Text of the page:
Artists lead two lives. In public, they are creative and glamorous intellectuals. In private, however, they are slaves to the keyboatd. This is because writing query letters and grant applications is a fundamental component of Canadian art. So is rejection.
“I hope it makes people feel better about rejection,” says Heather Passmore, whose new exhibition, Gatekeepers, transforms bitter rejection into a meditation on the roadblocks to success. “It’s really a representation of the way our situation as an artist has to conflate the creative with the officious structure, being the text of the letter.”
Gatekeepers came about because Passmore hadn’t moved in eleven years; she still had a box overflowing with failed applications. Short of cash, she started drawing on them and selling them to friends and acquaintances.
“There are some misconceptions, I’m sure, floating around about what an artist does,” Passmore muses. “Grant writing and looking for exhibition space are not the first things that pop into a lot of people’s heads, I think.”
Passmore, whose practice is purposely open and accessible, says the show developed from a desire to see more interest in art and aesthetics. And while the works in Gatekeepers can be viewed through the lens of reclaimed failure — or just as an interesting idea brought to fruition — the exhibition raises serious questions about the way galleries and governments operate.
“A question I had in mind when I did the work was what it might mean to talk about how art is exhibited and how it is selected, and whether or not the public is interested, and if not why,” she explains.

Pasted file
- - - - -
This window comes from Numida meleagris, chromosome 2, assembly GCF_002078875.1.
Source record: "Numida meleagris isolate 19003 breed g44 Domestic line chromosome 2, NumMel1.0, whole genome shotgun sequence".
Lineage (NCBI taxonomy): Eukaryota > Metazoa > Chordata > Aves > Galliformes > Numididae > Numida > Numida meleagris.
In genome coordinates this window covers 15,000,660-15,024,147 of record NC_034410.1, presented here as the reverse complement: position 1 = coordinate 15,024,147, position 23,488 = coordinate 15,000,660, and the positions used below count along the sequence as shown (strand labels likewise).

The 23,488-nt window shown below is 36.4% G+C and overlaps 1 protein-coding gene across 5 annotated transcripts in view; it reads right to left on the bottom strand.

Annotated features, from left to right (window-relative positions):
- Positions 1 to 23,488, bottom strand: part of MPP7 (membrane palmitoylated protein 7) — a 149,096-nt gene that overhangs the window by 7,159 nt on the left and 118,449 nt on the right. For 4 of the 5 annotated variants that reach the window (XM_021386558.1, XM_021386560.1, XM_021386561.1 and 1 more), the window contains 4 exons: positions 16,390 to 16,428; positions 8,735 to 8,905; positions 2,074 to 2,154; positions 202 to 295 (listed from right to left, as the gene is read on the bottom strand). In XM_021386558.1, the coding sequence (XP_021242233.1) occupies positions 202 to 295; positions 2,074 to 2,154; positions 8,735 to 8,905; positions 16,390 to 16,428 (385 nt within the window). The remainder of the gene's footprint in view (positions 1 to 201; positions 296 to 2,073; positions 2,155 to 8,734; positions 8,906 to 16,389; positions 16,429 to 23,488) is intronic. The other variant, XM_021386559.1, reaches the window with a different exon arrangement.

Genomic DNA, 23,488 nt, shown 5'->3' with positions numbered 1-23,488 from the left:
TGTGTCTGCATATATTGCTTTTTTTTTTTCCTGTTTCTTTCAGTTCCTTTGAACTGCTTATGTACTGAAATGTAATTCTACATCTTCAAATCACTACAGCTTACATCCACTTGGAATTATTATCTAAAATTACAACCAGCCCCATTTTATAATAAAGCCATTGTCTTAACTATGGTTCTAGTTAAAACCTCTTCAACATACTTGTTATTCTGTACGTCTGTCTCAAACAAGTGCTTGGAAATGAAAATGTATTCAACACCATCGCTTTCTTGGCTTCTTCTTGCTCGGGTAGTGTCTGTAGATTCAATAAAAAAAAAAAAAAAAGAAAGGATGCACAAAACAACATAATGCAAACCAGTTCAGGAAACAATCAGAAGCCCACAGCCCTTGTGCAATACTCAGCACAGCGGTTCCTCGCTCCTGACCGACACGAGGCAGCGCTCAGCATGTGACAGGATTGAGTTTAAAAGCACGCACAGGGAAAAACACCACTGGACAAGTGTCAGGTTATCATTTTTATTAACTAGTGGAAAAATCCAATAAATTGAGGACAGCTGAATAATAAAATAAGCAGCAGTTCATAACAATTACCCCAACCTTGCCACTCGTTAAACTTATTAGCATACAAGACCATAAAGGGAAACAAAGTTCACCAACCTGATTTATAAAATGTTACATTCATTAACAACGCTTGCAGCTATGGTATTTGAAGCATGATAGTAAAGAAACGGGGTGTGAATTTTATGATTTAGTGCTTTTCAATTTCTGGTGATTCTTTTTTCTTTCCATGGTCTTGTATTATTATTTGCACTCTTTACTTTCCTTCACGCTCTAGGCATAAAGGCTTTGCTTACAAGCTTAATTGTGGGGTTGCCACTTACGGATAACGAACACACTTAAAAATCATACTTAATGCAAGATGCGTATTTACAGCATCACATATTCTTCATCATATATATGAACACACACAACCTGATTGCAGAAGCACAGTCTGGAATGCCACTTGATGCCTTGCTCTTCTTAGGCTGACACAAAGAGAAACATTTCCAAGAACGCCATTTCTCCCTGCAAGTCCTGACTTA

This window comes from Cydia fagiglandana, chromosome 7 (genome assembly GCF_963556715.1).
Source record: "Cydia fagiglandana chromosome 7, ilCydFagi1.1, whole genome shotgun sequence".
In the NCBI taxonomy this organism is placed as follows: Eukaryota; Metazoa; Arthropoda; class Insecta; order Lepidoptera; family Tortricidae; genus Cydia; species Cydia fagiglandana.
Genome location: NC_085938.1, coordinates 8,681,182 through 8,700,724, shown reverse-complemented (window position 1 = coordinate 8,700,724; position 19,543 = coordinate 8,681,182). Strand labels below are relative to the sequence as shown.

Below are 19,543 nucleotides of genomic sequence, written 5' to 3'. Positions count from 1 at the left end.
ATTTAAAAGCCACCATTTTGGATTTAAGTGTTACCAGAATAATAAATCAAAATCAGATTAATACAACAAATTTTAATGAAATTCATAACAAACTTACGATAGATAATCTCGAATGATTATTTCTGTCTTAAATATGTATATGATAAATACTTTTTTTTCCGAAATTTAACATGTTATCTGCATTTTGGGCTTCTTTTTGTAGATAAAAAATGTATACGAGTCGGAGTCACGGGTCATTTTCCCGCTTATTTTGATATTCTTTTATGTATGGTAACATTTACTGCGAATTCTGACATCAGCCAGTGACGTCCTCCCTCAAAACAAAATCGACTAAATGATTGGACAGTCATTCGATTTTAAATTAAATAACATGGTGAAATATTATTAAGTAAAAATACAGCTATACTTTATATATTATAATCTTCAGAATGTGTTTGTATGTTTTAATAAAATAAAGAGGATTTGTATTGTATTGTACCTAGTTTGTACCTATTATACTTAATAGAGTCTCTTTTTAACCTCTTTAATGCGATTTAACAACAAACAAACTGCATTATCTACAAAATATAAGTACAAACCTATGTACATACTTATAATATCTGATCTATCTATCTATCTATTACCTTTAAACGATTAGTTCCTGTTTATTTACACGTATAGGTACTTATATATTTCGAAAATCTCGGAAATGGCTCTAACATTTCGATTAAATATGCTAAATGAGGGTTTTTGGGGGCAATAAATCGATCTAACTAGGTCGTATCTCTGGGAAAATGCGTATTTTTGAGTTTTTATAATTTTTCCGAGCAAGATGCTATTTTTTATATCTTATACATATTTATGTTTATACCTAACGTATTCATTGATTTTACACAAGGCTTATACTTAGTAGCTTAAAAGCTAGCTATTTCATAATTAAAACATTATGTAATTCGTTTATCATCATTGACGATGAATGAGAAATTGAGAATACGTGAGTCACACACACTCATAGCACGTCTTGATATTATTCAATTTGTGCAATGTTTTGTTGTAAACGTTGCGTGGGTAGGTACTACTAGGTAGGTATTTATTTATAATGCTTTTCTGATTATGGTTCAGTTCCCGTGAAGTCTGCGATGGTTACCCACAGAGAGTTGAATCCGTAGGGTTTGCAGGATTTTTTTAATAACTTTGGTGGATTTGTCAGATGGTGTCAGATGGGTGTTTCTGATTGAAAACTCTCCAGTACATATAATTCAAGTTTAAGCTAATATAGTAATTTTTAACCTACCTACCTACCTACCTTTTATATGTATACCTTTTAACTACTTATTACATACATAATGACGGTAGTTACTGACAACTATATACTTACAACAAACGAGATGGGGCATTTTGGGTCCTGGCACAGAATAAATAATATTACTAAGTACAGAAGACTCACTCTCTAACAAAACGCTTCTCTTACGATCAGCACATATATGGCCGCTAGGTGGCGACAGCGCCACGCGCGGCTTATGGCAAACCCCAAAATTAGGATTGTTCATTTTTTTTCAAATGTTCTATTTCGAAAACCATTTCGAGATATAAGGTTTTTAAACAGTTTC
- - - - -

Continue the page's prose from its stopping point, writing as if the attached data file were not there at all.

Passmore is referring to the divorce between popular and academic conceptions of art. Staffed by experts with an eye for canonical work, some galleries have a reputation for basing their choices on the perception of importance rather than quality:
“The curators are trained to put work, whether it belongs there or not, into a neat trajectory. That can be a drawback if you’re searching for a show as an artist because you may or may not fir into the patterns they’re focusing on.”
This gap widens for artists who work in unconventional ways. Contemporary art is notoriously difficult to parse, and it’s hard to judge how important a show or artist is without years of popular opinion. Galleries sometimes guess.
“A lot of my interests have been in non-legitimate criticisms of the art world,” she says. “There are plenty of institutional critiques which are fully embraced by the system of power and funding, and they have been going on since the 70s. And they obviously haven’t changed the way everything works, so I became interested in critiques from the outside.
And while Passmore admits that she has been accepted by the art world, these questions are important. Art is one of the most important public goods, and her intent is not to tear down the existing framework but to involve popular opinion once again.
After all, Rembrandt and Van Gogh are popular today because they’re very good, not because they were important during their lifetimes.